In the minds of many players and parents, a college athletic scholarship is the pot of gold that comes at the end of the youth sports rainbow.
In reality, all that glimmers in the eye of doting parents and dreaming youngsters is more likely to be fool’s gold than a full ride to an institution of higher learning.
"Play the game because you love the game with no expectation."
A recent article in The New York Times focused on the struggle between expectation and reality, citing examples that show that if parents expect to be compensated for years of spending on their child’s sports, they will likely walk away disillusioned, disgusted and disappointed.
“You shouldn’t be doing this [playing hockey] if you’re expecting a financial pay off in the end,” said Hal Tearse, Minnesota Hockey’s coach-in-chief. “I think parents will be very disappointed if they do.”
Tearse found while researching for his monthly newsletter, “Thoughts From The Bench,” that there are only a handful of athletic scholarships awarded annually at Div. I schools being fought over by players from Minnesota and the rest of the country, not to mention Canada and other countries. Factored into the equation is the fact that Div. I schools are only allocated a maximum of 18 scholarships (consisting of tuition, room & board and books), that can then be divided among the 26 players (average) on the roster.
Parents and players must also realize that there is no such thing as a four-year scholarship but rather a one-year renewable scholarship that can be altered at the end of each season. A scholarship cannot be terminated during the season for poor athletic performance, but it can be for off-ice conduct or classroom performance.
In order to maximize the window of opportunity, parents must begin to re-evaluate the concept of athletic scholarships. Earning a college scholarship is no longer based off of talent alone. Athletes are judged on their on-ice performance, off-ice conduct and perhaps most importantly, their grades.
“As a parent your job is to make sure they’re doing well in school,” said Mark Tabrum, USA Hockey’s director of the Coaching Education Program. “Make sure they’re taking all their core classes so they’re eligible through the NCAA Clearinghouse, and make sure they are good model citizens. So that if it does play out, those things aren’t being held against the person or the player.”
Ultimately, college recruiters and coaches have the final say on whether or not a player will fit on the team. Parents should support their children without becoming too anxious for a shot at a scholarship.
The reality of the matter is simple. Players are going to play for the love of the game and any additional opportunity they receive is gravy. The key to being a hockey parent thrown into the scholarship process is to not make an issue about the money.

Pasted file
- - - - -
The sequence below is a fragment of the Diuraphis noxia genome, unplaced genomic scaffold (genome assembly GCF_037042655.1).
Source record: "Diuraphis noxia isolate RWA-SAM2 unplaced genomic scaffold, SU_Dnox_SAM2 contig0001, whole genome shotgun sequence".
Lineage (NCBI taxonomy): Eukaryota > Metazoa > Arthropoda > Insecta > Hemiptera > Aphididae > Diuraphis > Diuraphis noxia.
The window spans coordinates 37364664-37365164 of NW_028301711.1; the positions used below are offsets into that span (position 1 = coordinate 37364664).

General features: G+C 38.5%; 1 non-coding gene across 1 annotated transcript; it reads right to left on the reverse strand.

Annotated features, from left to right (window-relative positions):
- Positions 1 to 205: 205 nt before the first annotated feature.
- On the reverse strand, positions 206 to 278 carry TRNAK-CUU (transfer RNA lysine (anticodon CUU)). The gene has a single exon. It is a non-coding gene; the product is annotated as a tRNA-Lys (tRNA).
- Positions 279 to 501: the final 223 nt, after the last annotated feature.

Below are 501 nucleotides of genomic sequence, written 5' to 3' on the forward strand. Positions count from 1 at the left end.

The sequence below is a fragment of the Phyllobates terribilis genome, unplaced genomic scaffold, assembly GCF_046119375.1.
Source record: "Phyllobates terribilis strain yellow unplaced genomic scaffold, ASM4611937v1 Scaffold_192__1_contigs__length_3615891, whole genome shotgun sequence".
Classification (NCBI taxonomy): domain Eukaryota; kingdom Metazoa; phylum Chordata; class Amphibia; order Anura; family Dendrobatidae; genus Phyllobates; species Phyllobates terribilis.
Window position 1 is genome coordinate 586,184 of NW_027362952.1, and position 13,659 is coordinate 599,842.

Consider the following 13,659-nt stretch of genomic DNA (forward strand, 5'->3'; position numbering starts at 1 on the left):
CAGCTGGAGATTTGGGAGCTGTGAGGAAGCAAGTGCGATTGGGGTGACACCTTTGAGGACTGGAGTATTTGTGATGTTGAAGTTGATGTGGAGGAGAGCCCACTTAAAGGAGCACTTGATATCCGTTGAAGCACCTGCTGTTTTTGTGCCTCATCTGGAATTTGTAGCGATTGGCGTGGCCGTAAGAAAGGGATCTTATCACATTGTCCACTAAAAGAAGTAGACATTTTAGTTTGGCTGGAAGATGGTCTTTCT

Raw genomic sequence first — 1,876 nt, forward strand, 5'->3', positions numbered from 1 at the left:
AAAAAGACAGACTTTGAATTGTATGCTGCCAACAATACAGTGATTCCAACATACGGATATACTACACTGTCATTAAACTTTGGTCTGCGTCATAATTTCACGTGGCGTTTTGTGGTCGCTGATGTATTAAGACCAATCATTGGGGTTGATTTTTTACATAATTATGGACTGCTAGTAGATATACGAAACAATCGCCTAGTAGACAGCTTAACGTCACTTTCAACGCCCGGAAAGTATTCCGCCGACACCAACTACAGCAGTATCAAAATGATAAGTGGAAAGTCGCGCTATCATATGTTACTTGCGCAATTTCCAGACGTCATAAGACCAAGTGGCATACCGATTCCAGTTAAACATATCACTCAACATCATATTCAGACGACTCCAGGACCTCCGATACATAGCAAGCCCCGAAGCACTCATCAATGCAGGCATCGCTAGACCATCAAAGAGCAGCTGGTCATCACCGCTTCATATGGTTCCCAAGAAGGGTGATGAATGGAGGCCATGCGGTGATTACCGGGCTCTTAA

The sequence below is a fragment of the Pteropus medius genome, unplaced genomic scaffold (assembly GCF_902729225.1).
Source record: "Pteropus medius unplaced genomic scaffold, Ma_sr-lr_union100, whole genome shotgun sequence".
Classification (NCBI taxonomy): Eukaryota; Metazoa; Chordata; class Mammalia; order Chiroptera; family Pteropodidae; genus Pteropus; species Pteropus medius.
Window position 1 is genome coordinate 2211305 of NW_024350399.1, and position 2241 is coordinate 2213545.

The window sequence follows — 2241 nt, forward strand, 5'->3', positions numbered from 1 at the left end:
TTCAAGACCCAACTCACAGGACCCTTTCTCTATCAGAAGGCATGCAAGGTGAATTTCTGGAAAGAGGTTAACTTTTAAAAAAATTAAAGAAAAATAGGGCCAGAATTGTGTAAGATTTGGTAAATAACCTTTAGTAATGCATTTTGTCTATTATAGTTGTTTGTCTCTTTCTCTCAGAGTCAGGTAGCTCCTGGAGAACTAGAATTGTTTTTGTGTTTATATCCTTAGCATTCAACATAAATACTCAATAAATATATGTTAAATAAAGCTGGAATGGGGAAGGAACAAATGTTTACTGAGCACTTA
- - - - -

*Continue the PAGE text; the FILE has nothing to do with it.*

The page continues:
“Play the game because you love the game with no expectation,” Tearse said. “Some kids will get lucky, and that’s great.”
Go to NCAAstudent.org and click on the Guide For The College-Bound Student Athlete to learn more.
Good Sport | Make Peace With Change
By Dan Saferstein
Our children’s athletic lives are constantly changing, and as their parents, we need to be agile and graceful enough to change with them. We can’t get too attached to the team decals on the back of our vans, because there’s no guarantee that next year our child will be playing on the same team, or even playing the same sport.
As parents, we might have certain plans for our children’s athletic lives, but we have to accept that the Sports Universe has its own plans and its own timetable.
This means we need to be patient. We sometimes just need to wait and watch. We can’t force our children to follow our vision or even to follow a vision they once had. We have to accept that their visions will change. We have to let them grown up.
The biggest change that looms on the horizon for all sports parents is the day when their children’s competitive sports activities will come to an end. For most of us, this is hard to imagine, even heartbreaking to imagine, but I still think it’s important to pull back the lens from time to time and get a wider parental perspective.
It helps counteract the addictive quality of the sports parenthood experience. It helps remind us that sports is only a small part of our relationship with our children, even during those seasons when it seems to take up so much of our time.
Taken from “Win or Lose: A Guide To Sports Parenting” by Dan Saferstein, Ph.D. To learn more, go to DanSaferstein.com.
Hockey Volunteer Of The Month
St. Clair Shores, Mich.
Bill’s involvement in the game of hockey didn’t start out on ice, but in a gymnasium, and on roller skates.
“I wanted to play hockey,” says DiLaura, “but there weren’t many rinks in the Detroit suburb where I grew up.”
So Bill spent his youth learning the game by playing street hockey. Dec-ades later, he is still at it, only he has finally found the ice.
DiLaura not only skates in an adult league, but also served as the registrar and statistician for many years.
In addition to volunteering with the adult league, DiLaura also made
a 60-mile round-trip journey to help coach one of his grand kid’s teams.
“I’m the kind of guy where if you need help, I’ll help,” he says. “I’ve enjoyed being involved with the game and helping out.”